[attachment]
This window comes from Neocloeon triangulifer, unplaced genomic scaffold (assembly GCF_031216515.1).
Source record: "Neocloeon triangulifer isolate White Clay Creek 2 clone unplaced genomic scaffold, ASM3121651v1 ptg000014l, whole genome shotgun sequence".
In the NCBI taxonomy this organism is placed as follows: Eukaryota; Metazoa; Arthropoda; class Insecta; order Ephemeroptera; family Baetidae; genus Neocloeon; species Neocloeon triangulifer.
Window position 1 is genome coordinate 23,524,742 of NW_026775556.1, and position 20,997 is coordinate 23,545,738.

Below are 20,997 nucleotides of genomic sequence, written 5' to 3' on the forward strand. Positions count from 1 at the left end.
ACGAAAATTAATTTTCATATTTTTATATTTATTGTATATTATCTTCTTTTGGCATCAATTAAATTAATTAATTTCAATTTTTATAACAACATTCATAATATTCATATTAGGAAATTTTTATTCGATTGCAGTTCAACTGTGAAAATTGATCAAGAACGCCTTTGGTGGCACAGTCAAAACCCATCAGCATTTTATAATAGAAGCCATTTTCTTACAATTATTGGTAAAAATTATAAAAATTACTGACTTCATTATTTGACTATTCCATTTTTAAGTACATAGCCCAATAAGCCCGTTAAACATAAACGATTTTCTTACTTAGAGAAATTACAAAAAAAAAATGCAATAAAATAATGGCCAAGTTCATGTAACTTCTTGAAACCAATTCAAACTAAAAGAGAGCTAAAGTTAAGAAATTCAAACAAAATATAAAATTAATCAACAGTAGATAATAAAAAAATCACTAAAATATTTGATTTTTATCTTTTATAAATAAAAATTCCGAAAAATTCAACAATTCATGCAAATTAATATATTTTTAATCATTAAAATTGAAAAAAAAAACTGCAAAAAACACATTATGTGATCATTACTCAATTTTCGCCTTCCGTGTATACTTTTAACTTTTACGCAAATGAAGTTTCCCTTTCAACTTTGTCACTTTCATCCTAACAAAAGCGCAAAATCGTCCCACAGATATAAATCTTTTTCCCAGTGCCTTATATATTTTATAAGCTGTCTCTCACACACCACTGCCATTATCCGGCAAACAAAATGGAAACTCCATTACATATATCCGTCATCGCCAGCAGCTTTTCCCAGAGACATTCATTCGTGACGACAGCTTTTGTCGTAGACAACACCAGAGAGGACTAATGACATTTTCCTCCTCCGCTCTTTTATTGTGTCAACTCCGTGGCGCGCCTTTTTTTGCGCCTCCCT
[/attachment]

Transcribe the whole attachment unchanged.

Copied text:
This window comes from Neocloeon triangulifer, unplaced genomic scaffold (assembly GCF_031216515.1).
Source record: "Neocloeon triangulifer isolate White Clay Creek 2 clone unplaced genomic scaffold, ASM3121651v1 ptg000014l, whole genome shotgun sequence".
In the NCBI taxonomy this organism is placed as follows: Eukaryota; Metazoa; Arthropoda; class Insecta; order Ephemeroptera; family Baetidae; genus Neocloeon; species Neocloeon triangulifer.
Window position 1 is genome coordinate 23,524,742 of NW_026775556.1, and position 20,997 is coordinate 23,545,738.

Below are 20,997 nucleotides of genomic sequence, written 5' to 3' on the forward strand. Positions count from 1 at the left end.
ACGAAAATTAATTTTCATATTTTTATATTTATTGTATATTATCTTCTTTTGGCATCAATTAAATTAATTAATTTCAATTTTTATAACAACATTCATAATATTCATATTAGGAAATTTTTATTCGATTGCAGTTCAACTGTGAAAATTGATCAAGAACGCCTTTGGTGGCACAGTCAAAACCCATCAGCATTTTATAATAGAAGCCATTTTCTTACAATTATTGGTAAAAATTATAAAAATTACTGACTTCATTATTTGACTATTCCATTTTTAAGTACATAGCCCAATAAGCCCGTTAAACATAAACGATTTTCTTACTTAGAGAAATTACAAAAAAAAAATGCAATAAAATAATGGCCAAGTTCATGTAACTTCTTGAAACCAATTCAAACTAAAAGAGAGCTAAAGTTAAGAAATTCAAACAAAATATAAAATTAATCAACAGTAGATAATAAAAAAATCACTAAAATATTTGATTTTTATCTTTTATAAATAAAAATTCCGAAAAATTCAACAATTCATGCAAATTAATATATTTTTAATCATTAAAATTGAAAAAAAAAACTGCAAAAAACACATTATGTGATCATTACTCAATTTTCGCCTTCCGTGTATACTTTTAACTTTTACGCAAATGAAGTTTCCCTTTCAACTTTGTCACTTTCATCCTAACAAAAGCGCAAAATCGTCCCACAGATATAAATCTTTTTCCCAGTGCCTTATATATTTTATAAGCTGTCTCTCACACACCACTGCCATTATCCGGCAAACAAAATGGAAACTCCATTACATATATCCGTCATCGCCAGCAGCTTTTCCCAGAGACATTCATTCGTGACGACAGCTTTTGTCGTAGACAACACCAGAGAGGACTAATGACATTTTCCTCCTCCGCTCTTTTATTGTGTCAACTCCGTGGCGCGCCTTTTTTTGCGCCTCCCT